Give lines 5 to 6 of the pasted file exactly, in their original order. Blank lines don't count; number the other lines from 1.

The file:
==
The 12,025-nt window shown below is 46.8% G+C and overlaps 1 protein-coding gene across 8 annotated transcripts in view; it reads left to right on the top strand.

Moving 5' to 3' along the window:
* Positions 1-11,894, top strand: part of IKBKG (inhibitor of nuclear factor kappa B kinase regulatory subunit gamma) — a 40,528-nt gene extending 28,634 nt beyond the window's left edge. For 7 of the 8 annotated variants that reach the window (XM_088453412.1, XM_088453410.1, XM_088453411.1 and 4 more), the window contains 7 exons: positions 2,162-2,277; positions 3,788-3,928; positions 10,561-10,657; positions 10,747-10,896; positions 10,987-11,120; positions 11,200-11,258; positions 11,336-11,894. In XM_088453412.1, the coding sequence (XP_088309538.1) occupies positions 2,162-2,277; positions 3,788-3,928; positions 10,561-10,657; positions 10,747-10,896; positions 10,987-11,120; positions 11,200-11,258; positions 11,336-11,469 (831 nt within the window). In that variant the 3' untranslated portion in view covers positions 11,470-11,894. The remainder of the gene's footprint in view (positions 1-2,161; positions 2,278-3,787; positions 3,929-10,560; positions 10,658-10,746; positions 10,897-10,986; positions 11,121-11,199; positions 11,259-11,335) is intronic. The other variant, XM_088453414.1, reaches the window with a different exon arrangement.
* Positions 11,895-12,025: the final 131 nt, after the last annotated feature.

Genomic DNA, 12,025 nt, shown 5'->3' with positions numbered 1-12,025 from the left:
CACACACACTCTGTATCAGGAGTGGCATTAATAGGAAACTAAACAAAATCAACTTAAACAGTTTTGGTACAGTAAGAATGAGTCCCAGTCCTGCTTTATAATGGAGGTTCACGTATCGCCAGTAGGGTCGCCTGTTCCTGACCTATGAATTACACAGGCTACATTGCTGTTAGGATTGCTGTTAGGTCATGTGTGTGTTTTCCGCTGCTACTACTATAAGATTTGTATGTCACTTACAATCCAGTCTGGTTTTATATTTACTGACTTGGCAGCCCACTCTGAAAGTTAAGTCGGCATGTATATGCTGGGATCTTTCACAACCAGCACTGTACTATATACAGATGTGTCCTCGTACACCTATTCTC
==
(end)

Genomic DNA, 12,025 nt, shown 5'->3' with positions numbered 1-12,025 from the left:
CACACACACTCTGTATCAGGAGTGGCATTAATAGGAAACTAAACAAAATCAACTTAAACAGTTTTGGTACAGTAAGAATGAGTCCCAGTCCTGCTTTATAATGGAGGTTCACGTATCGCCAGTAGGGTCGCCTGTTCCTGACCTATGAATTACACAGGCTACATTGCTGTTAGGATTGCTGTTAGGTCATGTGTGTGTTTTCCGCTGCTACTACTATAAGATTTGTATGTCACTTACAATCCAGTCTGGTTTTATATTTACTGACTTGGCAGCCCACTCTGAAAGTTAAGTCGGCATGTATATGCTGGGATCTTTCACAACCAGCACTGTACTATATACAGATGTGTCCTCGTACACCTATTCTC